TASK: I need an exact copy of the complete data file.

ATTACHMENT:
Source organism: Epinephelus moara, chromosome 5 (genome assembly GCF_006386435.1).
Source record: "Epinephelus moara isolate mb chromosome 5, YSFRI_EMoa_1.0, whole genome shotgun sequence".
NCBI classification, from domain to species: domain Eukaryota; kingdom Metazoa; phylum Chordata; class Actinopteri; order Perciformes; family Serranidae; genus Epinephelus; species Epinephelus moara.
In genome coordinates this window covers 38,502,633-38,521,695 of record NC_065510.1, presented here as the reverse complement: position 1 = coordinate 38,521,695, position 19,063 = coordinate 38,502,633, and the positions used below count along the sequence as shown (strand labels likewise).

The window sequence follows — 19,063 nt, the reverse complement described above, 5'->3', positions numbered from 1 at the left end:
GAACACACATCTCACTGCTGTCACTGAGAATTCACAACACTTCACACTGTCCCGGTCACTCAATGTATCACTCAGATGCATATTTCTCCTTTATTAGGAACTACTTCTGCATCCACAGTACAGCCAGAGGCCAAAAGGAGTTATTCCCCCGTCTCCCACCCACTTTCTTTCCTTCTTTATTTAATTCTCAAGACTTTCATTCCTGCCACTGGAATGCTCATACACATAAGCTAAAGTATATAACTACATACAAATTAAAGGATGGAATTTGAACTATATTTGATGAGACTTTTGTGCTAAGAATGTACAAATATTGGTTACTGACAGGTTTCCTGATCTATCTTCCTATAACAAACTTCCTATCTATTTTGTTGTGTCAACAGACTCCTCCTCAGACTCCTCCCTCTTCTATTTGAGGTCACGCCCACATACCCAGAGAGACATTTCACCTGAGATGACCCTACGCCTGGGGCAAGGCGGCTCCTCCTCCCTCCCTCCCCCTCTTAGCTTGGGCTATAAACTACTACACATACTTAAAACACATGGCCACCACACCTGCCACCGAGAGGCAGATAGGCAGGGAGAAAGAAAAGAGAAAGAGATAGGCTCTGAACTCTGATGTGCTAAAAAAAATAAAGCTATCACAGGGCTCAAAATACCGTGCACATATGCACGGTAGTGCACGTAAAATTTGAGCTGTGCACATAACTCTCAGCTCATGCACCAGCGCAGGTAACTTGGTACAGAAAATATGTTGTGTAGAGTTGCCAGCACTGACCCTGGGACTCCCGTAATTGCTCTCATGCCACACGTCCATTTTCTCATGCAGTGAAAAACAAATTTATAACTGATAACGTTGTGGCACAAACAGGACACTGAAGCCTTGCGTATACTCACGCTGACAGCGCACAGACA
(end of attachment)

Source organism: Epinephelus moara, chromosome 5 (genome assembly GCF_006386435.1).
Source record: "Epinephelus moara isolate mb chromosome 5, YSFRI_EMoa_1.0, whole genome shotgun sequence".
NCBI classification, from domain to species: domain Eukaryota; kingdom Metazoa; phylum Chordata; class Actinopteri; order Perciformes; family Serranidae; genus Epinephelus; species Epinephelus moara.
In genome coordinates this window covers 38,502,633-38,521,695 of record NC_065510.1, presented here as the reverse complement: position 1 = coordinate 38,521,695, position 19,063 = coordinate 38,502,633, and the positions used below count along the sequence as shown (strand labels likewise).

The window sequence follows — 19,063 nt, the reverse complement described above, 5'->3', positions numbered from 1 at the left end:
GAACACACATCTCACTGCTGTCACTGAGAATTCACAACACTTCACACTGTCCCGGTCACTCAATGTATCACTCAGATGCATATTTCTCCTTTATTAGGAACTACTTCTGCATCCACAGTACAGCCAGAGGCCAAAAGGAGTTATTCCCCCGTCTCCCACCCACTTTCTTTCCTTCTTTATTTAATTCTCAAGACTTTCATTCCTGCCACTGGAATGCTCATACACATAAGCTAAAGTATATAACTACATACAAATTAAAGGATGGAATTTGAACTATATTTGATGAGACTTTTGTGCTAAGAATGTACAAATATTGGTTACTGACAGGTTTCCTGATCTATCTTCCTATAACAAACTTCCTATCTATTTTGTTGTGTCAACAGACTCCTCCTCAGACTCCTCCCTCTTCTATTTGAGGTCACGCCCACATACCCAGAGAGACATTTCACCTGAGATGACCCTACGCCTGGGGCAAGGCGGCTCCTCCTCCCTCCCTCCCCCTCTTAGCTTGGGCTATAAACTACTACACATACTTAAAACACATGGCCACCACACCTGCCACCGAGAGGCAGATAGGCAGGGAGAAAGAAAAGAGAAAGAGATAGGCTCTGAACTCTGATGTGCTAAAAAAAATAAAGCTATCACAGGGCTCAAAATACCGTGCACATATGCACGGTAGTGCACGTAAAATTTGAGCTGTGCACATAACTCTCAGCTCATGCACCAGCGCAGGTAACTTGGTACAGAAAATATGTTGTGTAGAGTTGCCAGCACTGACCCTGGGACTCCCGTAATTGCTCTCATGCCACACGTCCATTTTCTCATGCAGTGAAAAACAAATTTATAACTGATAACGTTGTGGCACAAACAGGACACTGAAGCCTTGCGTATACTCACGCTGACAGCGCACAGACA